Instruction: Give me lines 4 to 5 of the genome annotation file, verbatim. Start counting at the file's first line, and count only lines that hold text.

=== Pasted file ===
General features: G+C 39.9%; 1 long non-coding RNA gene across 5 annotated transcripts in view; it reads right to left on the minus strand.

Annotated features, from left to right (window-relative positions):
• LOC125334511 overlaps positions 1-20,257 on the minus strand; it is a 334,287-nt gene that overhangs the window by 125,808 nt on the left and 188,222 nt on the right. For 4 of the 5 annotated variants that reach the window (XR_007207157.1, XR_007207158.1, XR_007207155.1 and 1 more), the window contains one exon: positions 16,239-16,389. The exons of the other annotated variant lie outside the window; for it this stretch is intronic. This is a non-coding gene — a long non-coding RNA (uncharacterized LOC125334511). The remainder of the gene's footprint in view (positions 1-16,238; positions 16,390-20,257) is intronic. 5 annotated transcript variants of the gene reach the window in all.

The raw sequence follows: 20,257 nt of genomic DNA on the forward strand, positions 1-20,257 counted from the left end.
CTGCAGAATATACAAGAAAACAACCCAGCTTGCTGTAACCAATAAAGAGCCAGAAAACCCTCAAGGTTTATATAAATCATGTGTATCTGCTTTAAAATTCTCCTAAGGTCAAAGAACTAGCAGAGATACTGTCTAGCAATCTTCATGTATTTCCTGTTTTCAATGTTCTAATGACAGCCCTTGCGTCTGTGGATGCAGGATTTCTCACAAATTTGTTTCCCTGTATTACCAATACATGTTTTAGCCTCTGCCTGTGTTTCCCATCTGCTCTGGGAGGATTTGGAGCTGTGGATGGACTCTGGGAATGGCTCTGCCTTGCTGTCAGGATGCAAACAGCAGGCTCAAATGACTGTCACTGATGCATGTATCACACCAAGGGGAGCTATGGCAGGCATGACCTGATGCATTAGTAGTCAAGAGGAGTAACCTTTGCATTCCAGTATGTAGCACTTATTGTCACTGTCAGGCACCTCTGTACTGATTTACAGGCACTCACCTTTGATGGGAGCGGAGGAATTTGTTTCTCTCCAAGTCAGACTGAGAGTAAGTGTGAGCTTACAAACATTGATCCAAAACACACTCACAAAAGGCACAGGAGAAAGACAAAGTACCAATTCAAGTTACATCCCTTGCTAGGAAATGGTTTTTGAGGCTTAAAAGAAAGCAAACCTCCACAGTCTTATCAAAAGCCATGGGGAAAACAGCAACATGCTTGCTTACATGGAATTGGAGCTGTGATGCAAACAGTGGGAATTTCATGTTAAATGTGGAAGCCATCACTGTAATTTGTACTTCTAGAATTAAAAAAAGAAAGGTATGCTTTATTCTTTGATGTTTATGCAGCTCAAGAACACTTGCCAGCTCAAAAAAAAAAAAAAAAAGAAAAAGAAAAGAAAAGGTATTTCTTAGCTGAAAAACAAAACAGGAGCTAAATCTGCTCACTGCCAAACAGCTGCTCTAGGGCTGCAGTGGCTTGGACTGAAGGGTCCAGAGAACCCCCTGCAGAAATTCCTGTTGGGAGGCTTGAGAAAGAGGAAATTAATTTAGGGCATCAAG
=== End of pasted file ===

The raw sequence follows: 20,257 nt of genomic DNA on the forward strand, positions 1-20,257 counted from the left end.
CTGCAGAATATACAAGAAAACAACCCAGCTTGCTGTAACCAATAAAGAGCCAGAAAACCCTCAAGGTTTATATAAATCATGTGTATCTGCTTTAAAATTCTCCTAAGGTCAAAGAACTAGCAGAGATACTGTCTAGCAATCTTCATGTATTTCCTGTTTTCAATGTTCTAATGACAGCCCTTGCGTCTGTGGATGCAGGATTTCTCACAAATTTGTTTCCCTGTATTACCAATACATGTTTTAGCCTCTGCCTGTGTTTCCCATCTGCTCTGGGAGGATTTGGAGCTGTGGATGGACTCTGGGAATGGCTCTGCCTTGCTGTCAGGATGCAAACAGCAGGCTCAAATGACTGTCACTGATGCATGTATCACACCAAGGGGAGCTATGGCAGGCATGACCTGATGCATTAGTAGTCAAGAGGAGTAACCTTTGCATTCCAGTATGTAGCACTTATTGTCACTGTCAGGCACCTCTGTACTGATTTACAGGCACTCACCTTTGATGGGAGCGGAGGAATTTGTTTCTCTCCAAGTCAGACTGAGAGTAAGTGTGAGCTTACAAACATTGATCCAAAACACACTCACAAAAGGCACAGGAGAAAGACAAAGTACCAATTCAAGTTACATCCCTTGCTAGGAAATGGTTTTTGAGGCTTAAAAGAAAGCAAACCTCCACAGTCTTATCAAAAGCCATGGGGAAAACAGCAACATGCTTGCTTACATGGAATTGGAGCTGTGATGCAAACAGTGGGAATTTCATGTTAAATGTGGAAGCCATCACTGTAATTTGTACTTCTAGAATTAAAAAAAGAAAGGTATGCTTTATTCTTTGATGTTTATGCAGCTCAAGAACACTTGCCAGCTCAAAAAAAAAAAAAAAAAGAAAAAGAAAAGAAAAGGTATTTCTTAGCTGAAAAACAAAACAGGAGCTAAATCTGCTCACTGCCAAACAGCTGCTCTAGGGCTGCAGTGGCTTGGACTGAAGGGTCCAGAGAACCCCCTGCAGAAATTCCTGTTGGGAGGCTTGAGAAAGAGGAAATTAATTTAGGGCATCAAG